Read, write, count, order, partition and round numbers to 10 000 000 and decimal number with up to three places
Calculate, with both mental and written strategies, using all four operations with whole numbers, fractions, decimals and negative numbers
Manipulate fractions in order to read, write, order, compare and calculate with them, including using decimal and percentage equivalences
Transform shapes in different ways (reflect, rotate, translate) and plot in all four quadrants of a co-ordinate grid
Recognise, describe and draw a wide range of 2D and 3D shapes and use knowledge of angles within them
Interpret and construct bar graphs, line graphs and pie charts and use averages to compare data
Use, read, write and convert between standard units of measures (length, mass, capacity, time) and calculate and compare perimeter, area and volume of different shapesSolve a range of problems in all contexts, making use of algebraic knowledge
Tips to Support Your Child with Maths
There are lots of things you can do to support your child at home! The most important thing to remember is that maths should be fun—we want children to enjoy what they are learning and feel confident in their own abilities. This will help them to be willing to “have a go”, even if they are not sure of something.
Maths is all around you and can do done little and often:
Discuss the shapes that you can see around the house or on a walk,, talk about the properties that make them special.
Read the numbers that you see on signs—really good on a long drive on the motorway!
When shopping, ask children to work out the totals or the change you might get. Discuss what the cost would be if I had 2, 3 or 4 of something. They could also estimate the cost with a larger shop!
If cooking, ask the children to measure out the ingredients. Talk about the units they are using (eg: grams for weight; millilitres for liquids) This also involves reading numbers!
Go out on a walk—count the number of cars or animals you see. You could make a graph of the data, ask questions about it, sort them in different ways.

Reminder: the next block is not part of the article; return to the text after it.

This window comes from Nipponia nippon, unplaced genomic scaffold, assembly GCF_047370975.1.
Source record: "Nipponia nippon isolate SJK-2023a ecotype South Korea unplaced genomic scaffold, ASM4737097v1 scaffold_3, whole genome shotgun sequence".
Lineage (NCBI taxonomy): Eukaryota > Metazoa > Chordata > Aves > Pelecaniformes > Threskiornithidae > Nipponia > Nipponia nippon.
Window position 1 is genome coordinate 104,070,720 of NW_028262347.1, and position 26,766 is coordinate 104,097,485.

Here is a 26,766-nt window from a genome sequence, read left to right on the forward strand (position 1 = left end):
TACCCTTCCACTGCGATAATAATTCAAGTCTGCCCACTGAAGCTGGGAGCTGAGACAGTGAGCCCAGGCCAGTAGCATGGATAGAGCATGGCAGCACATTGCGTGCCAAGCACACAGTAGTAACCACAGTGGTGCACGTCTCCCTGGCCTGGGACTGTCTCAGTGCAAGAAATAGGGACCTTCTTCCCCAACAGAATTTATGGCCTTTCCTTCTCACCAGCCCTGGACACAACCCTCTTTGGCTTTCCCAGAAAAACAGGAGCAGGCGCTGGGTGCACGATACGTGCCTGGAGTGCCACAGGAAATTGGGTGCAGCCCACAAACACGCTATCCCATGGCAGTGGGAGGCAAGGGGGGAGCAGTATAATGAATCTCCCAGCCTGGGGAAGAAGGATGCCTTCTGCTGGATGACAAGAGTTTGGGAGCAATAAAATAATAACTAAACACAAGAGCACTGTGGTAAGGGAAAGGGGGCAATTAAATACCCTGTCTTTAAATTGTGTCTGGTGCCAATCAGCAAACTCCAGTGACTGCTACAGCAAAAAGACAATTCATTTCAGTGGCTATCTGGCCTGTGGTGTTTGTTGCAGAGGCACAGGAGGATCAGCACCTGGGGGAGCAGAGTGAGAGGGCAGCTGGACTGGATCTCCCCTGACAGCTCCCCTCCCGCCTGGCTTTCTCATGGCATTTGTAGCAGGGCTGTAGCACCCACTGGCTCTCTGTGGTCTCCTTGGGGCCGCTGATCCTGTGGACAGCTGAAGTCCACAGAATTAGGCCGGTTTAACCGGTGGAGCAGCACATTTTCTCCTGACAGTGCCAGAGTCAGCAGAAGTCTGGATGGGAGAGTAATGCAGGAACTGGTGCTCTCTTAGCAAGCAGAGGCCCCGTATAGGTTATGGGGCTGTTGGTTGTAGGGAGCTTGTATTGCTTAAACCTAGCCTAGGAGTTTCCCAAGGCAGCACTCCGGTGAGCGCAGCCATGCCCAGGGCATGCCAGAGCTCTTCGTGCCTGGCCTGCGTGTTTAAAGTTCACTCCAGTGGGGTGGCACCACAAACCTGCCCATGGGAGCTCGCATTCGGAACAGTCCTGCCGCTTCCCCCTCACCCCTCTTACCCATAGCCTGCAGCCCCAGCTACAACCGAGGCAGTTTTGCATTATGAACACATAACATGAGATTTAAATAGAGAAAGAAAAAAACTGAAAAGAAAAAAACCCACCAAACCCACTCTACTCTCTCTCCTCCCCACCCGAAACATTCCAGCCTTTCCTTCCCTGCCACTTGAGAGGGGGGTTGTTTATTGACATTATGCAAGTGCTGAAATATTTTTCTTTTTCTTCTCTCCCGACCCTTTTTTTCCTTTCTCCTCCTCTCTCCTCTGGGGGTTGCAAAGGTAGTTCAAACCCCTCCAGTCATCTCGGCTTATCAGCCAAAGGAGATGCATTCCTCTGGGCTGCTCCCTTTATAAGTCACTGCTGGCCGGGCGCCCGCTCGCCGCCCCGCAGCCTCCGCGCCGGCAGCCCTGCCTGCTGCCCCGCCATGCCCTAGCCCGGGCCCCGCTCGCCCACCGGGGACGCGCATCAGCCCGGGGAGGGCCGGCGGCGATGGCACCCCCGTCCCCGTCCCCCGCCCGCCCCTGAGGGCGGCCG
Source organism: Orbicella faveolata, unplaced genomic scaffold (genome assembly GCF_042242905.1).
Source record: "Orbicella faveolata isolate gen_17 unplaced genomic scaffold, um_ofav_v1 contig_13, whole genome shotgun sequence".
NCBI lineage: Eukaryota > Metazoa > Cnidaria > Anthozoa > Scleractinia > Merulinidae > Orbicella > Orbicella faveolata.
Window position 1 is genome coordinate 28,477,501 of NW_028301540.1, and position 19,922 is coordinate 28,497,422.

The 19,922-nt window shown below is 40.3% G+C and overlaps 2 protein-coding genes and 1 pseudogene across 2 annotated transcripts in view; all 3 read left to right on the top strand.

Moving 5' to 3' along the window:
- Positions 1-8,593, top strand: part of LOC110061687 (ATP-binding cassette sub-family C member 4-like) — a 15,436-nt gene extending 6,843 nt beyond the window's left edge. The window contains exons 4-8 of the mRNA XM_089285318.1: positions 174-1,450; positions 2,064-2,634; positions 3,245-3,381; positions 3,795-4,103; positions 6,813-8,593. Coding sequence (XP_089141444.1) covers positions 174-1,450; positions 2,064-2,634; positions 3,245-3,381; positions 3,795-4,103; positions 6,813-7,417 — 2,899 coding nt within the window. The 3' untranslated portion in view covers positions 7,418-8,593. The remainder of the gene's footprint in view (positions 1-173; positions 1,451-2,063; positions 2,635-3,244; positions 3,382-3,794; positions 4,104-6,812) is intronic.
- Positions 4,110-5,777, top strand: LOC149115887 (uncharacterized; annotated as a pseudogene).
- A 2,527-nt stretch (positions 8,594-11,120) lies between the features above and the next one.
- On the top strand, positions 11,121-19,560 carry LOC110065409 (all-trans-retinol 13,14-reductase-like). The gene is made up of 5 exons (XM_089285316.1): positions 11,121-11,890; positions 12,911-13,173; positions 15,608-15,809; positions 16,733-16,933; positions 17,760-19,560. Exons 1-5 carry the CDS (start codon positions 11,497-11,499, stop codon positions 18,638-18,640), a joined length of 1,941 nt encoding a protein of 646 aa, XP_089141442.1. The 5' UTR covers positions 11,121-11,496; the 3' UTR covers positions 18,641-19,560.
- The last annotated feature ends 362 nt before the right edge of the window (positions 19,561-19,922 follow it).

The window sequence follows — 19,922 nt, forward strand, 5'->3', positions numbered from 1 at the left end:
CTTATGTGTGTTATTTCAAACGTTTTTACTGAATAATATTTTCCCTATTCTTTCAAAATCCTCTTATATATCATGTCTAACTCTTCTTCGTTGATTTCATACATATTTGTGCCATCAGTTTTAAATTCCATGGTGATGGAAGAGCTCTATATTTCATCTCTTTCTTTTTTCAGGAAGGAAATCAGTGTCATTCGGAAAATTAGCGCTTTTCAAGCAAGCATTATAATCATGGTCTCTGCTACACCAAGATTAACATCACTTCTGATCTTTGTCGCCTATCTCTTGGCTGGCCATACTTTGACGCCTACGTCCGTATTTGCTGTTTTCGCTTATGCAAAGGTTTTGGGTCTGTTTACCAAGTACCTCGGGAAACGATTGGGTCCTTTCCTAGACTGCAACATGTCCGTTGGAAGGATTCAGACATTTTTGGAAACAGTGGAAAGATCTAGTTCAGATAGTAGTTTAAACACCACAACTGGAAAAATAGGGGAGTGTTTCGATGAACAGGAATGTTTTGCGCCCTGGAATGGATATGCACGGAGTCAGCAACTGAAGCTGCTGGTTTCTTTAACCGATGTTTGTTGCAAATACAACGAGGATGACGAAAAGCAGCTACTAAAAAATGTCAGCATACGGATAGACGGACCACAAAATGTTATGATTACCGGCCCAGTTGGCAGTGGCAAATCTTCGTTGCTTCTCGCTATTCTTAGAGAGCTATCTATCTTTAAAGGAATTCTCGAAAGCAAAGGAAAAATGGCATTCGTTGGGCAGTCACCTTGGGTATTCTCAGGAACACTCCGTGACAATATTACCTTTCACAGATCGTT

It is also important that you do lots of work with numbers. Children need to have a secure understanding of numbers to achieve their best. These are just some ideas you could use to make the work fun and interesting:
· Ordering number cards on a washing line
· Encouraging children to use their number bonds to find change from 10p, 20p, 50p and £1
· Painting times tables arrays/patterns
· Matching pairs games (this could be times tables, number bonds, matching pictures to numbers or even shapes)
· Beat the calculator or parent—Who can find the answer to the question the quickest?
· Applying doubling and halving skills when cooking and using recipes
· Learning finger games and rhymes for times tables and number bonds
For children who have computer access at home, there are lots of games you can use on the computer. These are really good for motivating children who are less enthusiastic about written tasks:
http://www.mathschamps.co.uk/?gclid=COSQuduhg7MCFYTMtAodq0UA7Q
http://www.topmarks.co.uk/Interactive.aspx?cat=20
http://www.crickweb.co.uk/
http://www.mathszone.co.uk/
http://www.ictgames.com/resources.html
http://www.bbc.co.uk/schools/websites/4_11/site/numeracy.shtml
http://www.wmnet.org.uk/resources/gordon/Hit%20the%20button%20v9.swf
http://resources.woodlands-junior.kent.sch.uk/maths/index.html
Finally, please feel free to ask your child’s teacher if you would like a copy of the written calculation strategies that we use in school. This will help you to support the strategies that we use in each year group when children are working with larger numbers.